Onondeyoh (Frederick Ogilvie Loft) (1861–1934)
Onondeyoh (Frederick Ogilvie Loft) was an important First Nations political leader in the period following the First World War. In 1919, he founded the League of Indians of Canada, the first pan-Indigenous political organization, which advocated for land rights and improved education for Indigenous Peoples, and helped lay the foundations for later Indigenous political activism. Throughout his life, Onondeyoh wrote, lobbied, and spoke eloquently on behalf of Indigenous Peoples, advocating for the replacement of residential schools with day schools, lobbying for self-government, and protesting forced enfranchisement and the expropriation of reserve lands without consent or fair compensation. During the First World War, he promoted the enlistment of First Nations people in the armed forces and sought to use the exemplary record of Indigenous service personnel as political leverage after the war.
Onondeyoh (“Beautiful Mountain”) was born in 1861 at Six Nations of the Grand River in Ontario and educated at several nearby schools, including the Mohawk Institute, a residential school in Brantford. He worked as a bookkeeper, journalist, timber inspector, and, in 1890, became an accountant in the provincial government. In the 1890s, he started to lobby the federal government for reforms that included the elimination of residential schools. In 1917, after helping to recruit First Nations people across Ontario for military service, he joined the armed forces as a lieutenant in the Forestry Corps, despite being over the age limit for military service. While he served in France, the Six Nations Council conferred on him the unusual honour of a pine tree chieftainship, which allowed him to meet with King George V on behalf of the First Nation in 1918.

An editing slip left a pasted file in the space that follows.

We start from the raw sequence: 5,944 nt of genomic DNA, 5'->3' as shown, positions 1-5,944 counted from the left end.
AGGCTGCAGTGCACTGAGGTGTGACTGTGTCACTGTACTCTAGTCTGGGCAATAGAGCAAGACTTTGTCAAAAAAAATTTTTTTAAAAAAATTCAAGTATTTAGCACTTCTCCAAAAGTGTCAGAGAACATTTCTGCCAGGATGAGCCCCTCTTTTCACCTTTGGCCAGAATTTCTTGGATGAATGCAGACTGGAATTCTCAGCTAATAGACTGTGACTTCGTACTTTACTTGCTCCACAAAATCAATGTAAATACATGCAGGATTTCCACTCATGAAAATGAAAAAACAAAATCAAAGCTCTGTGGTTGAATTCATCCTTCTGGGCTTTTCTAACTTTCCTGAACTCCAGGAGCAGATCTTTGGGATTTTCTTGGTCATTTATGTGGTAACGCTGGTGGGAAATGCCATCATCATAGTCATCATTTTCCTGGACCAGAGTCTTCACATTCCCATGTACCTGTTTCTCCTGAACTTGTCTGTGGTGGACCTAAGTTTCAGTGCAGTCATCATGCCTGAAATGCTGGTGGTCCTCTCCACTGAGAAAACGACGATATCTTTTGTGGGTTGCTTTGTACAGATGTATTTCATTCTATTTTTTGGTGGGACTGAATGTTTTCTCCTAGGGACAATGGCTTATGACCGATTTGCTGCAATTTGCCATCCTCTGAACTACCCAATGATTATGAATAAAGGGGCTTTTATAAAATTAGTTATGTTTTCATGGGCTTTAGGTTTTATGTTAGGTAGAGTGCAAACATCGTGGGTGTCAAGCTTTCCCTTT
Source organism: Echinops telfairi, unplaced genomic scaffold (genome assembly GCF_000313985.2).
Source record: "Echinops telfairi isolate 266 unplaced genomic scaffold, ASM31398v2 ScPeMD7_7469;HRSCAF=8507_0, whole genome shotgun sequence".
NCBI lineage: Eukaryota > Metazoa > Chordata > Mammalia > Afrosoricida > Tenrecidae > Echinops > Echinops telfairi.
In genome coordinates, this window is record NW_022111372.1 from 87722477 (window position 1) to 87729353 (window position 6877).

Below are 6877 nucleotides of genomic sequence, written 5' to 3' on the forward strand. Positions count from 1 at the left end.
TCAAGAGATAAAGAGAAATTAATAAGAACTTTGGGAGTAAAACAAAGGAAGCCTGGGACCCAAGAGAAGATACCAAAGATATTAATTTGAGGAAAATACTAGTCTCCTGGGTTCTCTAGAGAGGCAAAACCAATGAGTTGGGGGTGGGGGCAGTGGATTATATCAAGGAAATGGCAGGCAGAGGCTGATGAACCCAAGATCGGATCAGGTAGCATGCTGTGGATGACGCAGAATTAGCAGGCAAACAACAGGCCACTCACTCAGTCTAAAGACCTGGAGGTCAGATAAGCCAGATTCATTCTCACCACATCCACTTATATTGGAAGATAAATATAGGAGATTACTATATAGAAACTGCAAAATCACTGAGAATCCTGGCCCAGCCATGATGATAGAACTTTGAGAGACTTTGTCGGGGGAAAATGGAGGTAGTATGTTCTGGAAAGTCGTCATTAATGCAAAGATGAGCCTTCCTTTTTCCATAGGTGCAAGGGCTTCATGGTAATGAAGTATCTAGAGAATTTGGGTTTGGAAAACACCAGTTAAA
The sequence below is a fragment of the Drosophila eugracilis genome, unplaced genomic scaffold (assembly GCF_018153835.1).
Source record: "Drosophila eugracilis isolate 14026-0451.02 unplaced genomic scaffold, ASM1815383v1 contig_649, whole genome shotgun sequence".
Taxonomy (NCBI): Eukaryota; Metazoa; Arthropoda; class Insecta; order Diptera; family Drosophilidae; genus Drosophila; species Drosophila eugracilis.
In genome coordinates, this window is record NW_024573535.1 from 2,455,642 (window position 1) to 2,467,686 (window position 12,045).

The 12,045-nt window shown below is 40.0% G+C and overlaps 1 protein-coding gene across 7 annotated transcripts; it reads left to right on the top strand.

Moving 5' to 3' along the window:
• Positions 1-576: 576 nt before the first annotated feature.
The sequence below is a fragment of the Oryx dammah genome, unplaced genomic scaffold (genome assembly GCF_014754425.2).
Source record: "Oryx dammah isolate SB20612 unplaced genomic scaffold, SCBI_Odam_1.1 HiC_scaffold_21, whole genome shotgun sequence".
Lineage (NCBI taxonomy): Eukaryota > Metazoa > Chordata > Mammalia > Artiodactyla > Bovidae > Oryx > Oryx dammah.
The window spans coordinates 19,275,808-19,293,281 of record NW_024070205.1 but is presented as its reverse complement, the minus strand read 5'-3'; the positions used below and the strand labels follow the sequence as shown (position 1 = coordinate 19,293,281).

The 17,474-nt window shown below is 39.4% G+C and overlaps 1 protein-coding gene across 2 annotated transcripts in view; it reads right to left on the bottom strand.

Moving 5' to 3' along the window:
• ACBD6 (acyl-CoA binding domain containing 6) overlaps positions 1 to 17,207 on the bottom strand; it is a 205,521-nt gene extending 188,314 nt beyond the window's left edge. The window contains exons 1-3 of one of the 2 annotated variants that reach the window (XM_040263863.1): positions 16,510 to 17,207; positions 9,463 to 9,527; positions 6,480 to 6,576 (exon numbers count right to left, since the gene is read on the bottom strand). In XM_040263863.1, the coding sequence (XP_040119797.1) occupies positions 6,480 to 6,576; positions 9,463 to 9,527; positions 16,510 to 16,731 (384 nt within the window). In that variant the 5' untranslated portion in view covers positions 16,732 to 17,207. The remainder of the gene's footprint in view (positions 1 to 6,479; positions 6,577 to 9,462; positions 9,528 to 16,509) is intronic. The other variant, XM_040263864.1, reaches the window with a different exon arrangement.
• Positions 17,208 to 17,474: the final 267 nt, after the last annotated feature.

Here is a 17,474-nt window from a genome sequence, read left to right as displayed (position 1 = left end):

Frustrated by the treatment of First Nations, Onondeyoh founded the League of Indians of Canada, which held its first nationwide meeting in 1919 at Ketegaunseebee (Garden River) First Nation in Ontario. The Department of Indian Affairs, under the leadership of Duncan Campbell Scott, hindered its expansion in the 1920s and treated Onondeyoh as a subversive, unsuccessfully trying to enfranchise him as a way of revoking his Indian status and undermining his leadership.
Onondeyoh retired from the Ontario public service in 1926 and left Canada to care for his ailing wife, who was living in her hometown of Chicago, Illinois, although he continued to advocate for Indigenous rights in the years that followed. He died in Toronto in 1934. While the League of Indians of Canada enjoyed some early success, by the time of his death, most branches outside of the prairies were no longer active. However, the chapters in Alberta and Saskatchewan helped pave the way for the founding of the National Indian Brotherhood, which eventually became the Assembly of First Nations. Through his earlier writings and advocacy as well as his work with the League, Onondeyoh did much to raise awareness of the rights of the Indigenous Peoples of Canada and the injustices inherent in the Indian Act.